By early evening I cross into Shropshire and reach the market town of Ludlow. I take a short break from the riding to walk through the town and admire the castle. Then, conscious that the day is disappearing, I roll on out of town. Following the river Corve I scan the road sides for a picturesque camping spot – this being the last night I shall spend in my tent. The soft evening light is oppressed by the persistent mizzle – I realise that “scenic” might be asking a bit much form tonight. Through a field entrance I spot a sheltered copse. I put up the tent and eat outside (despite the rain). Given tomorrows luxurious accommodation, tonight feels like my last night on the road – and it wouldn't do to let the rain sour my mood.


Here's a wee video I shot on my iphone

Monday, 19 September 2011

Bristol - The first of many reunions

13th May, 35km, West Huntspil – Puxton
After a phonecall to my mother my plans for the day change some. I now have an easy day towards Bristol and tomorrow I will meet her in the city. I enjoy a slow breakfast and coffee on the banks of the river. I barely find a rhythm on the bike before my first stop at Weston Super Mare. I've never seen the fascination with English seaside towns. As a child I remember begging my parents for money to spend on the (even then) decrepit amusement parks. These days I notice more the decaying facades of shop fronts and the interesting period styling of the houses overlooking the promenade. The “glory days” of such places are gone for now it seems. On this particular Friday it's a fizzing fusion of coach tours and zimmer frames.

As I have no pressing engagements I let the hours waft by. After making a suitable dent in my latest book I decide to head inland. A few supermarkets catch my eye as I leave. After snorting three raspberry trifles, a cornetto, a punnet of raspberries and a gingerbread man I make the decision to leave supermarket bins alone for a while – for no other reason than my gradually declining health.

I spot a sign for one of the National Cycle Network routes. Their paths often have a rural routing and therefore scope for camping areas. I sit in a nature reserve and soak up the evening sun before skulking off to a field to pitch up.

14th May, 48km, Puxton – Bristol – Flafield

Thanks to epic condensation I don't break camp as swiftly as planned. Once the tent is dry, I roll it up, and hit the road. The easy day yesterday ensures my energy levels are topped up. The weather is fine and the riding is easy. I have the added incentive that I'm meeting my mother and her partner Bob in Bristol for the day.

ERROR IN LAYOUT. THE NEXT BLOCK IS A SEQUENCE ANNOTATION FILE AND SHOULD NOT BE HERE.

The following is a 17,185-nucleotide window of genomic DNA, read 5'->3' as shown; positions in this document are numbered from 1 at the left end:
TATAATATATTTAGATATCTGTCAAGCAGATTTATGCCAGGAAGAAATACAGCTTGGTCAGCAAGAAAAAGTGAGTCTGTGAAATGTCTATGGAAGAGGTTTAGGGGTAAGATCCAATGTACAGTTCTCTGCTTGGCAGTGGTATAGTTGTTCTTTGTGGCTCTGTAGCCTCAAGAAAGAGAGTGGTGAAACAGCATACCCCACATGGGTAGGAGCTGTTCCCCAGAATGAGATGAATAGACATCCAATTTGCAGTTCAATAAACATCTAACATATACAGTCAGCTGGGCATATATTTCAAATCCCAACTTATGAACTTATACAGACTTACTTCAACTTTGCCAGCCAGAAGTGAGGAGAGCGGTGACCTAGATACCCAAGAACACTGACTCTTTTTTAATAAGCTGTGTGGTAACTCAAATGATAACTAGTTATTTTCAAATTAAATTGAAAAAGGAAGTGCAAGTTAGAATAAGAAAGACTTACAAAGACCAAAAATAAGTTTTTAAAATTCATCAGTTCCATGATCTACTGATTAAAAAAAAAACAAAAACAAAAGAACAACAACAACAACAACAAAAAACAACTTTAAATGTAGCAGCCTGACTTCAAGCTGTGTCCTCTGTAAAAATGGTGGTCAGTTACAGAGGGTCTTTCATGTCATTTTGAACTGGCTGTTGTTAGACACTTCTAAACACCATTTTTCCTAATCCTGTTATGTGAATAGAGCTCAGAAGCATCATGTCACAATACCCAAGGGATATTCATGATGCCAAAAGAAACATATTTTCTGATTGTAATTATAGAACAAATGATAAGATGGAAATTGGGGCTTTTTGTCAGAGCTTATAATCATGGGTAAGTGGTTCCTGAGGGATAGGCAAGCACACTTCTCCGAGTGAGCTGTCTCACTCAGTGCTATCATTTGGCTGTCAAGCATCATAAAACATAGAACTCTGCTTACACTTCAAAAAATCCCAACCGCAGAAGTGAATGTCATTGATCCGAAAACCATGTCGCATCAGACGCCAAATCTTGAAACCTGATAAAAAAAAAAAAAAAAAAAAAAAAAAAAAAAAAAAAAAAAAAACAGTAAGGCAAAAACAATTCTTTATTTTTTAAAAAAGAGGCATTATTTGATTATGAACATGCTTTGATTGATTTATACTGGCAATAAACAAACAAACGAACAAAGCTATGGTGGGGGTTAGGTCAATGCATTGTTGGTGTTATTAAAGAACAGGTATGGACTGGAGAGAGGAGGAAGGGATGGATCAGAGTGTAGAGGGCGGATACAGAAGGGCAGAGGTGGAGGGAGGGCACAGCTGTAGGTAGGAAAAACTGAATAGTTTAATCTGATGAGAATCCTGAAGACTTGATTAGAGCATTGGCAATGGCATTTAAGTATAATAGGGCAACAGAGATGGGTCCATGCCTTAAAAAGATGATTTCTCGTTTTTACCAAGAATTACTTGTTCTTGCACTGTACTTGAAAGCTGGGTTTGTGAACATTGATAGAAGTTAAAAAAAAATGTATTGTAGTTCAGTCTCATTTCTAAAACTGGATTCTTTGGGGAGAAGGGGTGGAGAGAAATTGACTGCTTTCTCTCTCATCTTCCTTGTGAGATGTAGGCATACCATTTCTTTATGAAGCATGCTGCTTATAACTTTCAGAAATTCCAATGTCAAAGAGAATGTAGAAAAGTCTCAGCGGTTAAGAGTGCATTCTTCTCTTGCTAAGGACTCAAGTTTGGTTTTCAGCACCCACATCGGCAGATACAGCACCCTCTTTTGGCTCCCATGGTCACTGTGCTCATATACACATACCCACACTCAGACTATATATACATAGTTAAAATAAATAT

The A38 takes me right into the centre. I'm surprised how quickly the scenery changes from ash trees and meadows to brick and tiles – there's very little sprawl to the south of the city.

After a warm reunion and lots of excitable chatter we get to exploring the city. Still very much in travelling mode my “hobo-radar” picks up on things like well located youth hostels and accessible dustbins. Around the floating harbour many old boats have been converted into cider bars – I think Britsol would be a top night out. Endless music venues elude to a good spectrum of live entertainment.
The Clifton Suspension Bridge

In the evening we part company. I am, of course, offered a lift home. It's harder to refuse than I expect. They then ask if they can take some of the things that I don't need – the guitar mainly. I hand over a hole-riddled tarp that needs throwing out. But I can't bring myself to part with anything else, much to their confusion, and mine too. I conclude it has something to do with finishing what I've started. And taking the easy route at this late stage would only serve to undermine all the moments of stuggle that have come before. I know that if I give them the trailer I would regret it – even if I do tend to refer to it as “the damn trailer”. I may have mentioned this earlier in the blog, but the company that makes the trailer is call B.o.b “Beast Of Burden”. Only once you've used one do you realise just how aptly it's named.

Rain begins to fall as I ride north out of the city – I start to wonder if not taking the lift was the wrong choice. Moments later I hear a toot behind me. By chance we are on the same route out of town. As they pass I realise that riding is the right thing to do. I wave as they disappear into the distance - all the while chuntering to myself at even considering the lazy option. I like to use quotes when I feel myself slipping off course. Not that I found the riding particularly painful but Lance Armstrongs "pain is temporary, quitting lasts forver" came to mind on this occasion.

I admire the seven bridges set against angry skies over South Wales. Over several miles thehousing density drops off and I begin the routine search for a tent sized patch of flat ground. A dirt lane leading to several fields provides all I need for the evening. I make sure my tent is out of the way should I get an early morning visit from a farmer looking to work his land.